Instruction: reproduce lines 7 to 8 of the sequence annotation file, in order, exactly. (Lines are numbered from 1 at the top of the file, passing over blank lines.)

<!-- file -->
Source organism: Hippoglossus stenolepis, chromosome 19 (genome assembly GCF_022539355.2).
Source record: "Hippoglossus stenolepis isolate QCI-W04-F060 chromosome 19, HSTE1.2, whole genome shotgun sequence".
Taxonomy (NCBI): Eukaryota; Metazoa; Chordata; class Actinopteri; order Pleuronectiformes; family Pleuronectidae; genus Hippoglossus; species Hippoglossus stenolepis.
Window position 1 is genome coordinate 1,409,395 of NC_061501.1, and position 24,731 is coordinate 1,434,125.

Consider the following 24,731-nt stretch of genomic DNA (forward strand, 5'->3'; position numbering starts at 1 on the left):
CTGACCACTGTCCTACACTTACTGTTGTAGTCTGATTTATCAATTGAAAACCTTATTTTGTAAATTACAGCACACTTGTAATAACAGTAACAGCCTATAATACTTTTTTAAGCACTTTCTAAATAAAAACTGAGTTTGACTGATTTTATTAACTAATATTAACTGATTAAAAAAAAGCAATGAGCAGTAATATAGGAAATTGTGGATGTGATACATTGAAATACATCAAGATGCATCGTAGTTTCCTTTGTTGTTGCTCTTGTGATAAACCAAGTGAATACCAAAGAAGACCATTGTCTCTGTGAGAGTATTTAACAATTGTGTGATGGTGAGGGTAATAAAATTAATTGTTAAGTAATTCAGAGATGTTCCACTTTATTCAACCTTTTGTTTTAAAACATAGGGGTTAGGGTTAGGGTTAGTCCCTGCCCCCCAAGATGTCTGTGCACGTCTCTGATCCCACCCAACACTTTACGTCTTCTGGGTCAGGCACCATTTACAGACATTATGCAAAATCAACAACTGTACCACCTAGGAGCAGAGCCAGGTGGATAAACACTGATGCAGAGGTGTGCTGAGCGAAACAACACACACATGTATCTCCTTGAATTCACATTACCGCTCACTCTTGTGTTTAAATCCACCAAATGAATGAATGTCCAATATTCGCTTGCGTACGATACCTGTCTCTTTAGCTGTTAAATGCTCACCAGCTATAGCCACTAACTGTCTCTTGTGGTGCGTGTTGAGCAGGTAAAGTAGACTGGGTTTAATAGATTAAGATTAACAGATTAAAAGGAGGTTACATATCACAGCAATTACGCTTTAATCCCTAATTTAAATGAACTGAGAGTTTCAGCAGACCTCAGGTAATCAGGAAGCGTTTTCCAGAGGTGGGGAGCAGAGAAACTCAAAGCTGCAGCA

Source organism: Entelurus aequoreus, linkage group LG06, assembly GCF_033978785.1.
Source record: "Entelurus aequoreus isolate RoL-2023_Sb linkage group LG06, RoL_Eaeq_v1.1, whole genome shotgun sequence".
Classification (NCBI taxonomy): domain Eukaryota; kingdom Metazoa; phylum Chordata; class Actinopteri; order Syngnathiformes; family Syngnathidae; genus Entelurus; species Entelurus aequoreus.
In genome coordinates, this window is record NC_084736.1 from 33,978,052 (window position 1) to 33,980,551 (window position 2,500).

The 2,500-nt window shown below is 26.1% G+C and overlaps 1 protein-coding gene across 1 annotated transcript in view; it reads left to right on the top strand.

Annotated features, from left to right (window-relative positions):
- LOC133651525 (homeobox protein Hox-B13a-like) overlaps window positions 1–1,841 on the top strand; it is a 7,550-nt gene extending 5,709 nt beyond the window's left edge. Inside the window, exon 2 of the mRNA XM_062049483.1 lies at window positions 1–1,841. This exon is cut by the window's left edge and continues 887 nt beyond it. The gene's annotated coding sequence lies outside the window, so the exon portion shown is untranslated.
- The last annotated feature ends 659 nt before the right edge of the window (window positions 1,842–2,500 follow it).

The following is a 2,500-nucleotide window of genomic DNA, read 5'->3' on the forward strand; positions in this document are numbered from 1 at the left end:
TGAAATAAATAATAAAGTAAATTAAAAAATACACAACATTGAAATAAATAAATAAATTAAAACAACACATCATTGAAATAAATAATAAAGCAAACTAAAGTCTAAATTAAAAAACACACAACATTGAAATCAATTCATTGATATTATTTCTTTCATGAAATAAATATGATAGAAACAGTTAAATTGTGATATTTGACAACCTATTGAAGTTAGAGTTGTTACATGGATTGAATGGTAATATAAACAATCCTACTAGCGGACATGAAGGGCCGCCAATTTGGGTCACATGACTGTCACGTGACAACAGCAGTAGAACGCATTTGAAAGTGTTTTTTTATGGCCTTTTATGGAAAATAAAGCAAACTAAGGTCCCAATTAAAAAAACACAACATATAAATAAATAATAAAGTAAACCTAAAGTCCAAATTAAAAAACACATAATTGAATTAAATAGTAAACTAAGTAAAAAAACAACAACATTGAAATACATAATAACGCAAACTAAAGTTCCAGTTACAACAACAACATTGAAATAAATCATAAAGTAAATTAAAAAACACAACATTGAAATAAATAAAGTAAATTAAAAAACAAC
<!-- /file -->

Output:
Source organism: Entelurus aequoreus, linkage group LG06, assembly GCF_033978785.1.
Source record: "Entelurus aequoreus isolate RoL-2023_Sb linkage group LG06, RoL_Eaeq_v1.1, whole genome shotgun sequence".